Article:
How do we begin? Hmmm. How about this way: I have never disliked a book as much as I've disliked The Ambassadors by Henry James. As of May, 2005, I've said very bad things about The Adventures of Augie March, The Sun Also Rises, and Ulysses. I would rather reread all three of those books than reread The Ambassadors.
Let's talk about Ulysses. Even though I hated it, I saw that James Joyce was a clearly talented writer who wrote for people smarter than me. I see no talent in Henry James - only awfulness. He does not deserve to be on this list. When I read Ulysses, I wanted to design a new icon to represent a level below . After The Ambassadors, I had no such urge- instead I wanted to go back and add a to every other review, because every other book I've read in my life seems better now by comparison.
Let's talk about The Sun Also Rises. I've gotten many emails saying that I am a fool for not liking Hemingway. I disagree, but I can see what they liked about that book, even if we disagree. This is not true about The Ambassadors. If you liked it, then you are incorrect.
Let's talk about The Adventures of Augie March. You are sick of hearing me refer to the time that I embarrassed myself by trashing the book to a woman who turned out to be his grand-niece. If I were to trash this book to find that I was speaking to a relative of Henry James, I would take out the flamethrower that UNI issues to all its mathematics professors (just in case) and use it, because his DNA should be eradicated from this earth on the off chance that such writing occurs again.
From now on, when someone tells me that a book is "bad", I will ask if they've read The Ambassadors. If they answer in the negative, I will say, "Fuck you, then. You do not have the right to apply the label 'bad' to a book. You do not know what 'bad' writing is."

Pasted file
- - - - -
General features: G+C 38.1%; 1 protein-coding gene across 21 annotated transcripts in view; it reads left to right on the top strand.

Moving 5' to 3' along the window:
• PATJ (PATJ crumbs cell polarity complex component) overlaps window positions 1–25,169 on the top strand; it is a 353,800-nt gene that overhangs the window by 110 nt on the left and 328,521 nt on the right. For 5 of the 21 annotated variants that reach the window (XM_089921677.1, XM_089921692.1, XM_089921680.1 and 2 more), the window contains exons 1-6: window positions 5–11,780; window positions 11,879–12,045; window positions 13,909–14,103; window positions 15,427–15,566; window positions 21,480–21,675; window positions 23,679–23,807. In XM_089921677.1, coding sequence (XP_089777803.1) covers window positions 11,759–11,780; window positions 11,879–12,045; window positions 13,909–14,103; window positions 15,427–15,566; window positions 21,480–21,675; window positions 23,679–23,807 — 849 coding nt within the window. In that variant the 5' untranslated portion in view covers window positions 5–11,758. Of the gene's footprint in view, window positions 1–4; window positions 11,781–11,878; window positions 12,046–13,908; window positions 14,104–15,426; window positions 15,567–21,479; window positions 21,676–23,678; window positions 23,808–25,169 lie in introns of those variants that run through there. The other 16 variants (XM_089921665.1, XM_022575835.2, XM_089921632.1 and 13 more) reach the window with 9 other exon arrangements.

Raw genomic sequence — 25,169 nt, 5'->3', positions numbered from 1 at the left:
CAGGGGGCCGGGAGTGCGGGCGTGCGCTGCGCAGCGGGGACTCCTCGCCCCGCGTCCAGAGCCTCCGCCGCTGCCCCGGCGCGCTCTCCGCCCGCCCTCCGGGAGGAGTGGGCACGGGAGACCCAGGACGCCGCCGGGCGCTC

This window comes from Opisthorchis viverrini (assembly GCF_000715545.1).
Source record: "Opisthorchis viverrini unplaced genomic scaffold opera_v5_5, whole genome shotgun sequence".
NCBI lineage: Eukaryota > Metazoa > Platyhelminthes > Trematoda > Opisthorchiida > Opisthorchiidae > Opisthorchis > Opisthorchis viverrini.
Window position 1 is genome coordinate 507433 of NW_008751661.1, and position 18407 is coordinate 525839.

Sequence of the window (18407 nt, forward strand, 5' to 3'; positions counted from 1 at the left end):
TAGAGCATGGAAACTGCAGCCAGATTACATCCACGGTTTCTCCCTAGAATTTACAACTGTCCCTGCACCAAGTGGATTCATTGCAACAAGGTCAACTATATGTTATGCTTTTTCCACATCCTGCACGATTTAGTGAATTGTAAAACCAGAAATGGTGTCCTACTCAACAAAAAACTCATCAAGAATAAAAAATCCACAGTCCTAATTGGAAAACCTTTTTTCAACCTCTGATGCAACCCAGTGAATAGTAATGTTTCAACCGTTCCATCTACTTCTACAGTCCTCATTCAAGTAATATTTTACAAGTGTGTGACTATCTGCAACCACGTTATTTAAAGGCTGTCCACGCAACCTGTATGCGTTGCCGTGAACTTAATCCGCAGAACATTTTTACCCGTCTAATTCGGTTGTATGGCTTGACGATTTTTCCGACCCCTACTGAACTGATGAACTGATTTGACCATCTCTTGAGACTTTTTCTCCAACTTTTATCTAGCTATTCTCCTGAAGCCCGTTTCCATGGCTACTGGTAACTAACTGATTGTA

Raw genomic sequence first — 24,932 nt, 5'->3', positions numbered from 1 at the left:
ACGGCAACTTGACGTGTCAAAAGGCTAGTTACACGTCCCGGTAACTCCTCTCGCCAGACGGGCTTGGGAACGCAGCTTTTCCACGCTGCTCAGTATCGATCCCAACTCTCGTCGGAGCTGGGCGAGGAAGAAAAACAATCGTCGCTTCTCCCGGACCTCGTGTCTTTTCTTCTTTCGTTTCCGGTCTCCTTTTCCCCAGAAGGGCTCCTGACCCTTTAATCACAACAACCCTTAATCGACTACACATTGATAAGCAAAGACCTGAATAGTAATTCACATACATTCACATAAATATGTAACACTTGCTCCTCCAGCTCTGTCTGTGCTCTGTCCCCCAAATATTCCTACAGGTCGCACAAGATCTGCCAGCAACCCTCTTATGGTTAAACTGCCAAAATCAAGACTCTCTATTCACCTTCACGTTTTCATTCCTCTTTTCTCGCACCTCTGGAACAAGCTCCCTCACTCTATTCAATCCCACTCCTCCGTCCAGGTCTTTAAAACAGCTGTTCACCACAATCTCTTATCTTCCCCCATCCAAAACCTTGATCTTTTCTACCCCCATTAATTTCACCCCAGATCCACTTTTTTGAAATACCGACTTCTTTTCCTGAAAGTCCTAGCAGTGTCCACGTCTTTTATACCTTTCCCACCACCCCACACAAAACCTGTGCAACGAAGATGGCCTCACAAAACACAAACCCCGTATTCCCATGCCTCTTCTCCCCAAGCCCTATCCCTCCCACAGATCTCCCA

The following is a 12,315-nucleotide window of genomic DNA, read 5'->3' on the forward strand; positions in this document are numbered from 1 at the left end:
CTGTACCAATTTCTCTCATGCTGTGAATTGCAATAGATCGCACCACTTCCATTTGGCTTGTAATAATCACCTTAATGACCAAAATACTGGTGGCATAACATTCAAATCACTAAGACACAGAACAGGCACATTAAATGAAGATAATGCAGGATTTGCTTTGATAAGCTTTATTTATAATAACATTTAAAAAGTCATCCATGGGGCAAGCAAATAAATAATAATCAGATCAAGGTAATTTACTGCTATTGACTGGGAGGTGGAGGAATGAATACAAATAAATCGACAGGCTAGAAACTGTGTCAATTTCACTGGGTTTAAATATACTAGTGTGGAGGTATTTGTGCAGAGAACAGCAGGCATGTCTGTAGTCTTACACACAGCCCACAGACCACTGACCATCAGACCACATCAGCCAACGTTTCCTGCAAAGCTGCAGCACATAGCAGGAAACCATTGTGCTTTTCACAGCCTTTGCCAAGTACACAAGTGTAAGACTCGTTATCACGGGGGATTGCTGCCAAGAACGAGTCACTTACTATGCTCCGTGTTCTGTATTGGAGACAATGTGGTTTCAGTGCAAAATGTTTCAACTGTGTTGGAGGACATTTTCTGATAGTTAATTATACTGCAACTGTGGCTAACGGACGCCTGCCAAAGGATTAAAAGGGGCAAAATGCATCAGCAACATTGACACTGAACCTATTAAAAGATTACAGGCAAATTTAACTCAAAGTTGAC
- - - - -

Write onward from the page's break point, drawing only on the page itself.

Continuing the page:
Don't take my word for it - take HG Wells as quoted by Todd E.: "[Henry James' writing] is leviathan retrieving pebbles. It is a magnificent but painful hippopotamus resolved at any cost, even at the cost of its dignity, upon picking up a pea, which has got to the corner of its den."
Okay, let's talk more specifically. Every page of The Ambassadors is like one of the last three steps of the maze in Nine Princes in Amber - an awful nightmare that takes Herculean will to get through. He keeps adding dependent clauses and prepositional phrases and conjunctions to pad out his sentences to the point where they don't mean anything. And he doesn't let up. No pacing. Just one miserable sentence after another. And sometimes, at random, there will be quotation marks. That would normally imply that a character is speaking, but his characters don't really speak with any voices, they just drone on like they are in a Henry James novel. Which they are. You have to sometimes look to the top of a paragraph to remind yourself who is speaking. They are all alike. If you think of Virginia Woolf as the author to read if you want to learn how to write a long sentence (and you are probably sick of hearing me say that - go to hell; I am right) then Henry James is the author to read if you want to learn how NOT to do so.
I found this in my handwriting, dated 2/9/2005: "Compared to The Ambassadors, I would rather reread Ulysses, an old copy that has been carried around in Saul Bellow's armpit and used by D.H. Lawrence to wipe his genitals after engaging in coitus with Herman Melville."